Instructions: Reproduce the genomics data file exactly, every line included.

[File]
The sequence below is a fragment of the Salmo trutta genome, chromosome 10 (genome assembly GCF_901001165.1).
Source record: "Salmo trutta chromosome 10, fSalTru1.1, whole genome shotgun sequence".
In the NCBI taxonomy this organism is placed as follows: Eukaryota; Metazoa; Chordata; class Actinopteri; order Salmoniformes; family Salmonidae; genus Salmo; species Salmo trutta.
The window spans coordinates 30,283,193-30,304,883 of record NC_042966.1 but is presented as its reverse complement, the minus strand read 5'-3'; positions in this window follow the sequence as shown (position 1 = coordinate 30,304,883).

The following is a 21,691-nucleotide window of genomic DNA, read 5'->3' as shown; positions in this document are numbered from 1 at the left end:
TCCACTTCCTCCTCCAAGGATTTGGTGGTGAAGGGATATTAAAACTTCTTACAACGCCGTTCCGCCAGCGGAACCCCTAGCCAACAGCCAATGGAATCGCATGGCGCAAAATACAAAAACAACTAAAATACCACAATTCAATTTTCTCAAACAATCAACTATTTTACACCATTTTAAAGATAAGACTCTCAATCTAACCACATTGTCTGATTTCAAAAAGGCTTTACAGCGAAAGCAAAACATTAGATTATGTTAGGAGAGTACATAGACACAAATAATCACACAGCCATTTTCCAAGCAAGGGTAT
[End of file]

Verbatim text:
The sequence below is a fragment of the Salmo trutta genome, chromosome 10 (genome assembly GCF_901001165.1).
Source record: "Salmo trutta chromosome 10, fSalTru1.1, whole genome shotgun sequence".
In the NCBI taxonomy this organism is placed as follows: Eukaryota; Metazoa; Chordata; class Actinopteri; order Salmoniformes; family Salmonidae; genus Salmo; species Salmo trutta.
The window spans coordinates 30,283,193-30,304,883 of record NC_042966.1 but is presented as its reverse complement, the minus strand read 5'-3'; positions in this window follow the sequence as shown (position 1 = coordinate 30,304,883).

The following is a 21,691-nucleotide window of genomic DNA, read 5'->3' as shown; positions in this document are numbered from 1 at the left end:
TCCACTTCCTCCTCCAAGGATTTGGTGGTGAAGGGATATTAAAACTTCTTACAACGCCGTTCCGCCAGCGGAACCCCTAGCCAACAGCCAATGGAATCGCATGGCGCAAAATACAAAAACAACTAAAATACCACAATTCAATTTTCTCAAACAATCAACTATTTTACACCATTTTAAAGATAAGACTCTCAATCTAACCACATTGTCTGATTTCAAAAAGGCTTTACAGCGAAAGCAAAACATTAGATTATGTTAGGAGAGTACATAGACACAAATAATCACACAGCCATTTTCCAAGCAAGGGTAT